Given that Ptychozoon kuhli are pretty stereotypical in appearance, here, we'll share our general care of the genus, opposed to more animal photography.
Flying geckos aren't necessarily tricky to keep. However, the biggest issue people have with them is getting them to acclimate, since most offered for sale are wild caught imports. This isn't necessarily a bad thing, as if you know this going into a purchase, instead of impulse buying, then you can plan accordingly.
The geckos can be somewhat fragile during the acclimation period, and are especially prone to dehydration. So keeping their humidity up, and watering properly is crucial. Fresh imports often come with complimentary red mites. These mites don't adversely affect the animals in small numbers, but when they expand in numbers, they quickly start to irritate the animals and stress them out further, beyond the stress of trying to acclimate to a new enclosure. So if you spot these mites on one, you can grip the animal and use a q-tip dipped in soapy water (a few drops of dawn dish soap in a bowl of water and stirred), and wipe the mites away. The mites can grip somewhat well, so some may require tweezers to pull away, but typically if you place a drop of soap water on them, they will release after a few seconds since they're suffocating. Be sure to thoroughly check the geckos skin flaps as well.
That being said, once you have an animal that is set up well, and through acclimation, you're pretty much in the clear to enjoy it for the remainder of it's lifespan. Keep in mind that the species is rather fast, so they should be treated as a display species, and only handled when absolutely necessary.
I don't say these things to dissuade people from working with them. I wish more people were putting in the effort!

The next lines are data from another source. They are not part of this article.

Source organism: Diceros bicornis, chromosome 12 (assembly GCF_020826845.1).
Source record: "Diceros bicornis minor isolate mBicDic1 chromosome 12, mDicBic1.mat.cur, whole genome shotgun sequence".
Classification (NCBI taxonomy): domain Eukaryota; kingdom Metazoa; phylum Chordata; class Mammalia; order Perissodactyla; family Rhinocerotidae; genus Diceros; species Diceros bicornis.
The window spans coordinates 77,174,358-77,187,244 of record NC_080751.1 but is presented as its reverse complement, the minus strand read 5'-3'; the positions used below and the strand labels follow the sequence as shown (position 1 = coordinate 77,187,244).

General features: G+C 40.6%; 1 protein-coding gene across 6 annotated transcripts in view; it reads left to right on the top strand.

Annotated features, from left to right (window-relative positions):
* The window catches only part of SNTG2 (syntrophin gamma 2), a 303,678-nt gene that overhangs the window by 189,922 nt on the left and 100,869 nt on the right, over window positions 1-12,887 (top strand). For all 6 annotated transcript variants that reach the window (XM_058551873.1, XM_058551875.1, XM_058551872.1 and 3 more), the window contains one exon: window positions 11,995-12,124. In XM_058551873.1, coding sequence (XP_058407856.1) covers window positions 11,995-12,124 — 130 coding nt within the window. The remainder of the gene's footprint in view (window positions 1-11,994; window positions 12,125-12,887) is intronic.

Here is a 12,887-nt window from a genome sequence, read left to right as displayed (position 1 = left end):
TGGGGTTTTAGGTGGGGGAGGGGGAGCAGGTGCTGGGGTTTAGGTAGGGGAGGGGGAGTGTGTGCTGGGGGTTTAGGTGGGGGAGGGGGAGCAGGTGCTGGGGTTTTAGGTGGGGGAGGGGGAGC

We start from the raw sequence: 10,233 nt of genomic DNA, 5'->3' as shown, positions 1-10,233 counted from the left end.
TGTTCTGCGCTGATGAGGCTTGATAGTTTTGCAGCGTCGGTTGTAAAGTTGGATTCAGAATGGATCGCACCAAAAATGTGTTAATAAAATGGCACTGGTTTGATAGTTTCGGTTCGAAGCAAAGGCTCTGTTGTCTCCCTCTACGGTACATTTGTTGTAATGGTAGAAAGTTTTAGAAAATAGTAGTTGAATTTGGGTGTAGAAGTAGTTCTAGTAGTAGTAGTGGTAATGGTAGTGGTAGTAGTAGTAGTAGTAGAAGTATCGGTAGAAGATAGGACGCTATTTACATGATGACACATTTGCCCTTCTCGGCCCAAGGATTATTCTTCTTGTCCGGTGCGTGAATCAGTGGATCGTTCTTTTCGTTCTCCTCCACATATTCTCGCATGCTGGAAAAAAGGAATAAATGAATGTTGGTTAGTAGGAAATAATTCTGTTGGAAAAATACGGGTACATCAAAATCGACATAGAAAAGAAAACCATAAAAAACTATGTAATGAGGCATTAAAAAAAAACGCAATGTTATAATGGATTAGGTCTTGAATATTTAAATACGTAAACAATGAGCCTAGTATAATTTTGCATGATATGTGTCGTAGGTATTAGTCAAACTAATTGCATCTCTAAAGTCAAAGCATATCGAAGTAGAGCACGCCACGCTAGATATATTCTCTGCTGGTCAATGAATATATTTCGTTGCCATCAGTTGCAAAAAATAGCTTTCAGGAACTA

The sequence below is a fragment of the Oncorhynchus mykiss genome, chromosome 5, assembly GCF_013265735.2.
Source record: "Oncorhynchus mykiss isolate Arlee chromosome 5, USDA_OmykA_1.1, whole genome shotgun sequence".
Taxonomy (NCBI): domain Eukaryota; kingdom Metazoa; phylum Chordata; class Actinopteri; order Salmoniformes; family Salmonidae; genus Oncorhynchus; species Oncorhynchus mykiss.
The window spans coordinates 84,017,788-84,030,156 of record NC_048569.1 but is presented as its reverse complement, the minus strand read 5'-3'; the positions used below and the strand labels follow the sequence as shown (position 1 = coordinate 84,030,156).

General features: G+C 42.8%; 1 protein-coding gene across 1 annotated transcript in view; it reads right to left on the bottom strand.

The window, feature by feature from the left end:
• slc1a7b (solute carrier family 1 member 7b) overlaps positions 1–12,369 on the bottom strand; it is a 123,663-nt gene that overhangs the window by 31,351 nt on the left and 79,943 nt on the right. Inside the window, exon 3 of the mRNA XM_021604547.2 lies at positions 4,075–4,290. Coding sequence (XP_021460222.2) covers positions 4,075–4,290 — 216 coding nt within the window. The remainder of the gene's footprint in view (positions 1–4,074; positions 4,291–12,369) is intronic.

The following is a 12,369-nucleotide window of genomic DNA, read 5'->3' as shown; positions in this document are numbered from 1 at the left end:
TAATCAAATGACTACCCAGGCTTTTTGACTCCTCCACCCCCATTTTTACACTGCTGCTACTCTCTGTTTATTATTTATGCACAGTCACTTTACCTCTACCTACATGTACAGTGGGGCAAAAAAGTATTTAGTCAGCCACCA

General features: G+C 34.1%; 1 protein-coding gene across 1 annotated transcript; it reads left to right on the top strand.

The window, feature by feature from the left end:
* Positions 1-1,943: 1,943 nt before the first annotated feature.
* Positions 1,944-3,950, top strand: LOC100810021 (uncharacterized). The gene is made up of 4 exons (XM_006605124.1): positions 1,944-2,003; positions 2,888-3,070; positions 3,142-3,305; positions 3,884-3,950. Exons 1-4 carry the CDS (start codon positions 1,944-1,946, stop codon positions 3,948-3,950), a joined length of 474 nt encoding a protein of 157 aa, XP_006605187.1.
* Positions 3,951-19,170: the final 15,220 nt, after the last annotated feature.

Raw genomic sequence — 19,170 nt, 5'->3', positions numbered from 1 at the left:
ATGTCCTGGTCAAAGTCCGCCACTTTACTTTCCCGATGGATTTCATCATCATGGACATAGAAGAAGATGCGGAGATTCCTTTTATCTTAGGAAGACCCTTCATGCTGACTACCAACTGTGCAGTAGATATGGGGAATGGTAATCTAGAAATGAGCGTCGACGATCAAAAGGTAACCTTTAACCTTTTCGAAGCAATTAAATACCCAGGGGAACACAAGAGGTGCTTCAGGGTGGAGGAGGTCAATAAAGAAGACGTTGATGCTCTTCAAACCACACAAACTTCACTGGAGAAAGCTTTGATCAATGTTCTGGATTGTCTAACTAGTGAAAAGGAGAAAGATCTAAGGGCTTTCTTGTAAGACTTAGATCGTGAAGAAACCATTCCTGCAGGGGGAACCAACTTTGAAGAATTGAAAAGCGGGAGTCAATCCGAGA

In the wild, the species tend to stay a fair height from the ground, to give ample buffer space for when they need to utilize their ability to 'fly' (falling with style) to safety. Therefore, their enclosures in captivity should keep this in mind. They aren't going to utilize floor space much at all, but will utilize nearly every inch of vertical space provided. Their decor should be a number of branches in various orientations (we also utilize different sized branches throughout.) They also do best in temperate humidity, so live plants will help keep the humidity levels up, and make the enclosure look and feel much more natural, while filling out the gaps between the branches. We encourage bioactive enclosures, complete with microfauna clean-up crew such as isopods and springtails. Having these in your enclosure will minimize the amount you need to clean, as they will eat leftover shed pieces, fecals, ect. A 18"x 18"x 24" or equivalent sized enclosure should be considered a bare minimum for the species, and larger is always better.
Humidity should remain around 55-60% , with some peaks around 80-85% when misting. Misting should be done lightly at least once daily, and heavily every 3-4 days, depending on your ambient humidity levels in your area.
Despite being nocturnal, they will certainly position themselves to sleep and bask under UVB during the day, and do appreciate a small basking area of ~85-90F. Ambient temperatures should be approximately room temperature, so in the 72-75F range. Turning off the basking area at night will allow a nice night drop in temperatures.
They are insectivores, so while their care is somewhat overlapping with species such as crested geckos, they do not eat the meal replacement diets such as Pangea or Repashy. We offer ours insects 2-3 times a week. Typically 5/8" crickets for adults, and 1/4" or 1/2" crickets for younger animals.
We don't do anything speiceal to get ours breeding. Our entire room goes through seasons, with reduced misting and shortened photoperiods, but breeding behavior and eggs haven't necessarily correlated with those shifts. They are egg-gluers, so they aren't a species that you'll often be able to pull the eggs and incubate elsewhere, unless you get lucky and they lay on a piece of removable decor. Some keepers have resorted to cycling their pairs through different vivariums, so that the eggs can hatch where they are laid, without the worry of whether the adults will attack/eat them (which is known to happen occasionally.)